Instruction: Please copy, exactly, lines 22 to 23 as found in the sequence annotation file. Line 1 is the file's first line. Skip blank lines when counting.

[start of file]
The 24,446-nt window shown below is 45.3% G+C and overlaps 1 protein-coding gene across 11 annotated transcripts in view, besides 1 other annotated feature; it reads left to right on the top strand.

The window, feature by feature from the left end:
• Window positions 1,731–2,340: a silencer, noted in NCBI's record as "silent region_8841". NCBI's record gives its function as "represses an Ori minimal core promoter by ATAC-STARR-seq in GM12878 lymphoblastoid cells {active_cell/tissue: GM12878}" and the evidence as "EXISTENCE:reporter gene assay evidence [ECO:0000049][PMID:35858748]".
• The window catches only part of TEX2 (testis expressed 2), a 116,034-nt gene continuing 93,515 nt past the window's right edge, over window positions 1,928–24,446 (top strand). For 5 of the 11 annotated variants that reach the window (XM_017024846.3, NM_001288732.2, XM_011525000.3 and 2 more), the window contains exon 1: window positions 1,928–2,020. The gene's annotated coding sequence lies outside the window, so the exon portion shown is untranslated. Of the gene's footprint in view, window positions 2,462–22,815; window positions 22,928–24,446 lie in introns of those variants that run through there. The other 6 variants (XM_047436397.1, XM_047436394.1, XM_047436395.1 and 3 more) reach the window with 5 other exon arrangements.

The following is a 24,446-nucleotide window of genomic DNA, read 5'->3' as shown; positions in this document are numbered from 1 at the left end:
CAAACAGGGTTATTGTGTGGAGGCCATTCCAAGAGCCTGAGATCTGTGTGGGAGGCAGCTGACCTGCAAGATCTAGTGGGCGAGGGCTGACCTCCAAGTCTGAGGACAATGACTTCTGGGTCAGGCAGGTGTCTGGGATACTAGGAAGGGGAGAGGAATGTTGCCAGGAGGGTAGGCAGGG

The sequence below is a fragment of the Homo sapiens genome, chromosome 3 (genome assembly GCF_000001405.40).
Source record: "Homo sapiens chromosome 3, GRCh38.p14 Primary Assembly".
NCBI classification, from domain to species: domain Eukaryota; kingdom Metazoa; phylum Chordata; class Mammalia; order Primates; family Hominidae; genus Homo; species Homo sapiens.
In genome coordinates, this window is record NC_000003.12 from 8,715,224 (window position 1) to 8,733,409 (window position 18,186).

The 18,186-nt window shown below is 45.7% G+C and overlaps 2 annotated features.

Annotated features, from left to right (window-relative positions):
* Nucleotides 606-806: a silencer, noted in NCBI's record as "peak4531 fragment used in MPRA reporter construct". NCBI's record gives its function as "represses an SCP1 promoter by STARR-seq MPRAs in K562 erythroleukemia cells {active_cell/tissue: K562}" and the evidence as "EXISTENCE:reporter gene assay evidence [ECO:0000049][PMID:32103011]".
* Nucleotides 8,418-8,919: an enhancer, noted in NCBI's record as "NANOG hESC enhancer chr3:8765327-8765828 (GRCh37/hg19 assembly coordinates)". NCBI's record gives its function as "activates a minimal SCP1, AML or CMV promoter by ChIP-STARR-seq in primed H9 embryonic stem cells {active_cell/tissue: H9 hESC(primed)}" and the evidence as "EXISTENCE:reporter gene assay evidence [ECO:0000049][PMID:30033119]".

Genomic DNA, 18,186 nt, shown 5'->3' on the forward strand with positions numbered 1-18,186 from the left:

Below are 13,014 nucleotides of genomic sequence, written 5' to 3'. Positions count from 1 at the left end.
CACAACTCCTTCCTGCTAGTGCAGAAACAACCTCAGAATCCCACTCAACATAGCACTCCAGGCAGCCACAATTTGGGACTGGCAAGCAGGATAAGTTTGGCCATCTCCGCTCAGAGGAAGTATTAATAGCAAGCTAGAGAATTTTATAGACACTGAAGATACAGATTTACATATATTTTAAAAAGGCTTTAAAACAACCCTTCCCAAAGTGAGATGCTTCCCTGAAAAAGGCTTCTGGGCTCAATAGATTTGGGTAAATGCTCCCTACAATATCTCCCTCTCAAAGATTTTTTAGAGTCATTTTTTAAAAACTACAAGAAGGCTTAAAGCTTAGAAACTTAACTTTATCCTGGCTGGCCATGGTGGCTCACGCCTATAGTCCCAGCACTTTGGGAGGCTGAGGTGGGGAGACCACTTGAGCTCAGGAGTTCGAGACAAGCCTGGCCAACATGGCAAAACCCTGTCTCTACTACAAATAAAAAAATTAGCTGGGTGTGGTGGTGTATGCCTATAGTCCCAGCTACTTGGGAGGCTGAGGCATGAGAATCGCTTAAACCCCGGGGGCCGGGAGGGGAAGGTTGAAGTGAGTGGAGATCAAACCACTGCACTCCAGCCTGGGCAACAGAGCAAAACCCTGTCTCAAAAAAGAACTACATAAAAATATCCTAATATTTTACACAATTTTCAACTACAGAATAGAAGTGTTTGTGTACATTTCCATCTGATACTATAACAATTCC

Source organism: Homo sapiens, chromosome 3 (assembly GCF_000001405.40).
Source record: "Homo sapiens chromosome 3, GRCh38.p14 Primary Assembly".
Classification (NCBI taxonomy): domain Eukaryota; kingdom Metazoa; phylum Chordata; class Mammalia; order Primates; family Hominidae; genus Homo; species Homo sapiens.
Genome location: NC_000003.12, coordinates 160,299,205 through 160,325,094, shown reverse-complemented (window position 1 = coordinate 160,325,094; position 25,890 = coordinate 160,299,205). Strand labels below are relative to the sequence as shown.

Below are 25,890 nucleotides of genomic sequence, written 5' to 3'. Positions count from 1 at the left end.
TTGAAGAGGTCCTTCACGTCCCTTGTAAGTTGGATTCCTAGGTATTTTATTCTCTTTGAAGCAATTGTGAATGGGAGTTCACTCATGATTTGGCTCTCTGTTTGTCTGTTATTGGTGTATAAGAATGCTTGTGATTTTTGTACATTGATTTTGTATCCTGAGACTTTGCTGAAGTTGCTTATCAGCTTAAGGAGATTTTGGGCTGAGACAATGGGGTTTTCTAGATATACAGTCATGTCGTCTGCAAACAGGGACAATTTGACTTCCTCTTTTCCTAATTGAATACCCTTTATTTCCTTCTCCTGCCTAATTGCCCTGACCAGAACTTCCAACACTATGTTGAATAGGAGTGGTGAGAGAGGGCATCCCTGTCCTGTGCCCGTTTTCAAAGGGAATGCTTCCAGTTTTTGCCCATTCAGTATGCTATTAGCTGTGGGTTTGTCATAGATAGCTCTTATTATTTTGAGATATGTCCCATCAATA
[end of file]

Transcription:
Below are 25,890 nucleotides of genomic sequence, written 5' to 3'. Positions count from 1 at the left end.
TTGAAGAGGTCCTTCACGTCCCTTGTAAGTTGGATTCCTAGGTATTTTATTCTCTTTGAAGCAATTGTGAATGGGAGTTCACTCATGATTTGGCTCTCTGTTTGTCTGTTATTGGTGTATAAGAATGCTTGTGATTTTTGTACATTGATTTTGTATCCTGAGACTTTGCTGAAGTTGCTTATCAGCTTAAGGAGATTTTGGGCTGAGACAATGGGGTTTTCTAGATATACAGTCATGTCGTCTGCAAACAGGGACAATTTGACTTCCTCTTTTCCTAATTGAATACCCTTTATTTCCTTCTCCTGCCTAATTGCCCTGACCAGAACTTCCAACACTATGTTGAATAGGAGTGGTGAGAGAGGGCATCCCTGTCCTGTGCCCGTTTTCAAAGGGAATGCTTCCAGTTTTTGCCCATTCAGTATGCTATTAGCTGTGGGTTTGTCATAGATAGCTCTTATTATTTTGAGATATGTCCCATCAATA